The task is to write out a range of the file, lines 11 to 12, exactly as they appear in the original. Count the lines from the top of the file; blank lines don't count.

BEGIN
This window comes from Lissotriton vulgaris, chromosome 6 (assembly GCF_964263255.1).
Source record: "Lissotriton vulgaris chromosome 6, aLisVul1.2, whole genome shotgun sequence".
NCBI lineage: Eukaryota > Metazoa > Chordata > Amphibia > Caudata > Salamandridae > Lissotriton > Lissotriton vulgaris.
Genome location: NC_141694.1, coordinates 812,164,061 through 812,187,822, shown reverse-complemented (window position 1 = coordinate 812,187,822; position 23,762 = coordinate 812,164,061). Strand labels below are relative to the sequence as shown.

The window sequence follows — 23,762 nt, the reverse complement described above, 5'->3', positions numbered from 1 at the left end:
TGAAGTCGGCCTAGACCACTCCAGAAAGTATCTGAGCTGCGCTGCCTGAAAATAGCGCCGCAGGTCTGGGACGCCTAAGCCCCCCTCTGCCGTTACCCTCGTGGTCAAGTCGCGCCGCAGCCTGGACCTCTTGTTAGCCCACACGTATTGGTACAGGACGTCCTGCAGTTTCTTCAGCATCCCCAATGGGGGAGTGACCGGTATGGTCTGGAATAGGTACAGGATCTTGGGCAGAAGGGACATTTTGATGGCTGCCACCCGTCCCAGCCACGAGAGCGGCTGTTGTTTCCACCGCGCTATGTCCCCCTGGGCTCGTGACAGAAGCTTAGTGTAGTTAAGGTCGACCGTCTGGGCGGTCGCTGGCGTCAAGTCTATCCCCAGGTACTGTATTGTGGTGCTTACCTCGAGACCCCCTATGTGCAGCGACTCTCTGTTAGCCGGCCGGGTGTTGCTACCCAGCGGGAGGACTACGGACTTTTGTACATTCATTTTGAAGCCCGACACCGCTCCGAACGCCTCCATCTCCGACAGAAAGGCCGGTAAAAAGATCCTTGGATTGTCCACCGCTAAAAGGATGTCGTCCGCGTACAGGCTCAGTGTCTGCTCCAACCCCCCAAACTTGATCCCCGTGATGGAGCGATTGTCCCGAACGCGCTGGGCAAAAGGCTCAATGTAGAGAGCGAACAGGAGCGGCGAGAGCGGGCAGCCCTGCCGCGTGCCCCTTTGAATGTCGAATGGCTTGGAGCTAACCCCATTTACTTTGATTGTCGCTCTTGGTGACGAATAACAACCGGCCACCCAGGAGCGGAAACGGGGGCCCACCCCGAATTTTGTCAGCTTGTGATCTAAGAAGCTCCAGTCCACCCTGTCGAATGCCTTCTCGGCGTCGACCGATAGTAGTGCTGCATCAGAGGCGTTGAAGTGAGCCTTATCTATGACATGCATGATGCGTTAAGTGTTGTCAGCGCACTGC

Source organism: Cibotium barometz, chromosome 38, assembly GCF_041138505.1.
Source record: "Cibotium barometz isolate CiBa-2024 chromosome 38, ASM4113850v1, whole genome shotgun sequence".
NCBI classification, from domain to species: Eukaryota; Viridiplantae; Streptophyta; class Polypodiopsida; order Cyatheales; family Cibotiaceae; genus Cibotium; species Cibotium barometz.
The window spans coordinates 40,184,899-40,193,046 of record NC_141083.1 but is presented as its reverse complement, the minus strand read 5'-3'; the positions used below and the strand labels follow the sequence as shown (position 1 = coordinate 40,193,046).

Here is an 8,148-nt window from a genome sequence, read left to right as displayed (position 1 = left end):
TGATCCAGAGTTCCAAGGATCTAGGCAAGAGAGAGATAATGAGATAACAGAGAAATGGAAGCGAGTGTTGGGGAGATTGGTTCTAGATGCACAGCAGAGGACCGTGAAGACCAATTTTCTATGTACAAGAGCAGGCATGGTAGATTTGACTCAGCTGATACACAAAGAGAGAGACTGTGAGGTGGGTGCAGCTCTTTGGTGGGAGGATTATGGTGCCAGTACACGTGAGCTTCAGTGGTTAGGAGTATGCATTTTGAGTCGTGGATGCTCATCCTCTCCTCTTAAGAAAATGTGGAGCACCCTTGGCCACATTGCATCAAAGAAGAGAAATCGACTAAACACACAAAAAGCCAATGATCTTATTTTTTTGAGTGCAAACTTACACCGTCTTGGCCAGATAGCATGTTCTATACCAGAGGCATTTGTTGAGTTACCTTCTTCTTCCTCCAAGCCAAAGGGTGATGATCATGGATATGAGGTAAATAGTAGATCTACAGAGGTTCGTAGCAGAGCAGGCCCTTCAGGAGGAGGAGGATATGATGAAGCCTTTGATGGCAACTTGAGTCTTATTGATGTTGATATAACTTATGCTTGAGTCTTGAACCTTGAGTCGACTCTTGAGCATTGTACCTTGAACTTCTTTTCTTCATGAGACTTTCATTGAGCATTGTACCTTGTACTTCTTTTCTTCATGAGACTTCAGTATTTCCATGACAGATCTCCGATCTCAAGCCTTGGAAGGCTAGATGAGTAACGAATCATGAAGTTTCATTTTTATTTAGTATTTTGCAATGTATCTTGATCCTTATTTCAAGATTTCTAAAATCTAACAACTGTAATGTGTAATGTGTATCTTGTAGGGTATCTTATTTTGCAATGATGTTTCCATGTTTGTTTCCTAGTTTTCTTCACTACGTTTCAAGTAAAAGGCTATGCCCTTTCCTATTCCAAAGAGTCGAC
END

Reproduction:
Here is an 8,148-nt window from a genome sequence, read left to right as displayed (position 1 = left end):
TGATCCAGAGTTCCAAGGATCTAGGCAAGAGAGAGATAATGAGATAACAGAGAAATGGAAGCGAGTGTTGGGGAGATTGGTTCTAGATGCACAGCAGAGGACCGTGAAGACCAATTTTCTATGTACAAGAGCAGGCATGGTAGATTTGACTCAGCTGATACACAAAGAGAGAGACTGTGAGGTGGGTGCAGCTCTTTGGTGGGAGGATTATGGTGCCAGTACACGTGAGCTTCAGTGGTTAGGAGTATGCATTTTGAGTCGTGGATGCTCATCCTCTCCTCTTAAGAAAATGTGGAGCACCCTTGGCCACATTGCATCAAAGAAGAGAAATCGACTAAACACACAAAAAGCCAATGATCTTATTTTTTTGAGTGCAAACTTACACCGTCTTGGCCAGATAGCATGTTCTATACCAGAGGCATTTGTTGAGTTACCTTCTTCTTCCTCCAAGCCAAAGGGTGATGATCATGGATATGAGGTAAATAGTAGATCTACAGAGGTTCGTAGCAGAGCAGGCCCTTCAGGAGGAGGAGGATATGATGAAGCCTTTGATGGCAACTTGAGTCTTATTGATGTTGATATAACTTATGCTTGAGTCTTGAACCTTGAGTCGACTCTTGAGCATTGTACCTTGAACTTCTTTTCTTCATGAGACTTTCATTGAGCATTGTACCTTGTACTTCTTTTCTTCATGAGACTTCAGTATTTCCATGACAGATCTCCGATCTCAAGCCTTGGAAGGCTAGATGAGTAACGAATCATGAAGTTTCATTTTTATTTAGTATTTTGCAATGTATCTTGATCCTTATTTCAAGATTTCTAAAATCTAACAACTGTAATGTGTAATGTGTATCTTGTAGGGTATCTTATTTTGCAATGATGTTTCCATGTTTGTTTCCTAGTTTTCTTCACTACGTTTCAAGTAAAAGGCTATGCCCTTTCCTATTCCAAAGAGTCGAC